Coronavirus-shuttered trading floors reopen, making complex transactions easier

'Nobody wants to stay closed'

Trading floors temporarily closed in order to slow the spread of COVID-19 will begin reopening on Monday.

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The San Francisco-based Arca, which is owned by New York Stock Exchange-parent Intercontinental Exchange, and the Chicago-based BOX Options Exchange trading floor will implement a number of safety precautions to protect traders from the virus as they begin more normal operations.

Their reopening will be a welcome sign for both exchange operators and traders as screen-based trading has made the execution of more complex strategies, which bring bigger volumes, more difficult.

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“Nobody wants to stay closed,” Anthony Saliba, CEO of the Chicago-based Matrix Execution Group, an executing broker-dealer that specializes in options and equities, told FOX Business.

Institutional volume in the options market has “dropped off significantly because you can't do these larger, lumpier trades without having data leakage,” he added. “If you put in a 10,000-lot order to sell electronically, everybody and his brother sees it.”

Institutional customers often use complex hedging strategies that involve multiple strike prices, making it easier to fill the orders through open outcry than on-screen. A strike price is the price at which a put or call option can be exercised.

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Volume from commercial players made up just 6 percent of the options market in the first quarter, according to an analysis from the securities market intelligence firm Trade Alert, down from 11 percent in the third quarter of 2008 – the last time volatility reached such elevated levels.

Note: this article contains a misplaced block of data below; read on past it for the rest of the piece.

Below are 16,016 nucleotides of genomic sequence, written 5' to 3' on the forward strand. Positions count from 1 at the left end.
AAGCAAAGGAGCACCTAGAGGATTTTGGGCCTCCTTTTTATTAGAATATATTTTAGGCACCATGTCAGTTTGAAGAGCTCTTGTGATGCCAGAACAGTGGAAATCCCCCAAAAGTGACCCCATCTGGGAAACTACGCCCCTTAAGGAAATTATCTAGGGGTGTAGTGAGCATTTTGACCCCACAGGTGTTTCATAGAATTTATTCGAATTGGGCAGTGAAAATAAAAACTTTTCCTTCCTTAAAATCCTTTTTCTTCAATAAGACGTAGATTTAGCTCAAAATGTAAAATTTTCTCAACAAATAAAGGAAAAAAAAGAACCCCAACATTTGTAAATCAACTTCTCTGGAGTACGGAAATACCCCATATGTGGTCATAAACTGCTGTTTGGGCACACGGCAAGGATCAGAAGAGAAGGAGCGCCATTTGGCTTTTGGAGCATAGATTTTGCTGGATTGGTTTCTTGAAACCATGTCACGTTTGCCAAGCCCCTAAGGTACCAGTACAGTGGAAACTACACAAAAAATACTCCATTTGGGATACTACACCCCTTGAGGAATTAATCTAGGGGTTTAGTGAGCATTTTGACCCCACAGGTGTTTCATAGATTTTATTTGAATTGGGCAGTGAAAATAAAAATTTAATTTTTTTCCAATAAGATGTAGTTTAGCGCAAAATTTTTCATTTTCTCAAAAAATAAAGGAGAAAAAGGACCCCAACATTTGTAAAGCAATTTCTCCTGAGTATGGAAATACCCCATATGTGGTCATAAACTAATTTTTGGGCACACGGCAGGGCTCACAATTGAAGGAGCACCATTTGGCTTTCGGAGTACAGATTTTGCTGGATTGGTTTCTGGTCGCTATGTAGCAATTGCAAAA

Cboe Global Markets CEO Edward Tilly admitted on the exchange’s first-quarter earnings call on Friday that there was “frustration” among the biggest players.

“We, I think, managed to satisfy the demand for the majority of our customer flow really well,” he said. “But that said, the most complex trades, those that are the most risky, we have not been able to fully satisfy.”

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Despite the sharp drop in institutional participation, trading volumes have surged across all exchanges amid the uncertainty caused by the COVID-19 pandemic.

Cboe Global Markets, the largest options exchange operator in the U.S., said average daily options trading volume surged 51 percent in the three months through March to a quarterly record. Huge volume growth was also seen at Intercontinental Exchange and CME Group.

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When BOX's trading floor opens on Monday, traders will administer self-temperature checks, wear face masks and be separated by plexiglass dividers. The BOX declined to comment.

Traders entering the NYSE Arca options trading floor in San Francisco must undergo temperature checks and wear masks, in addition to avoiding physical contact with others.

The trading floor at the New York Stock Exchange will remain closed, and reopening plans will be provided later.

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A CME Group spokesperson told FOX Business the exchange’s Chicago trading floor “reopening will be evaluated based on medical advice.”

Cboe plans to be ready to open its trading floor as soon as June 1, but said the date will ultimately be determined by the health and safety needs of its trading floor community, which includes company staff as well as market participants.